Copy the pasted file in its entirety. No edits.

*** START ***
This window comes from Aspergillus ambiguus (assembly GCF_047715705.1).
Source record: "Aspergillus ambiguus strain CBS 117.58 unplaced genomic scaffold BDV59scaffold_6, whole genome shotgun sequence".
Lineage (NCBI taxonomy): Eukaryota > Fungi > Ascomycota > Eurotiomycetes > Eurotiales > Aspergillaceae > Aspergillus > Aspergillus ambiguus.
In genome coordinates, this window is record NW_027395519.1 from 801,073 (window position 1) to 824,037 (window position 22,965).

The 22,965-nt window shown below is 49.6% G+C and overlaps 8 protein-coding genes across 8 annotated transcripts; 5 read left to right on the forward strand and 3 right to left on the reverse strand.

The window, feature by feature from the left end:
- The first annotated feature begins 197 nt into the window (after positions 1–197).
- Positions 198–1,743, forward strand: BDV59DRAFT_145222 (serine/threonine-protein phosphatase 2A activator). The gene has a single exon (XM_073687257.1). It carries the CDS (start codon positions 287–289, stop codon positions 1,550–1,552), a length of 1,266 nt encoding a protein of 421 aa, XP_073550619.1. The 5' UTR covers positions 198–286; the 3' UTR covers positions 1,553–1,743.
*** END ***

This window comes from Aspergillus ambiguus (assembly GCF_047715705.1).
Source record: "Aspergillus ambiguus strain CBS 117.58 unplaced genomic scaffold BDV59scaffold_6, whole genome shotgun sequence".
Lineage (NCBI taxonomy): Eukaryota > Fungi > Ascomycota > Eurotiomycetes > Eurotiales > Aspergillaceae > Aspergillus > Aspergillus ambiguus.
In genome coordinates, this window is record NW_027395519.1 from 801,073 (window position 1) to 824,037 (window position 22,965).

The 22,965-nt window shown below is 49.6% G+C and overlaps 8 protein-coding genes across 8 annotated transcripts; 5 read left to right on the forward strand and 3 right to left on the reverse strand.

The window, feature by feature from the left end:
- The first annotated feature begins 197 nt into the window (after positions 1–197).
- Positions 198–1,743, forward strand: BDV59DRAFT_145222 (serine/threonine-protein phosphatase 2A activator). The gene has a single exon (XM_073687257.1). It carries the CDS (start codon positions 287–289, stop codon positions 1,550–1,552), a length of 1,266 nt encoding a protein of 421 aa, XP_073550619.1. The 5' UTR covers positions 198–286; the 3' UTR covers positions 1,553–1,743.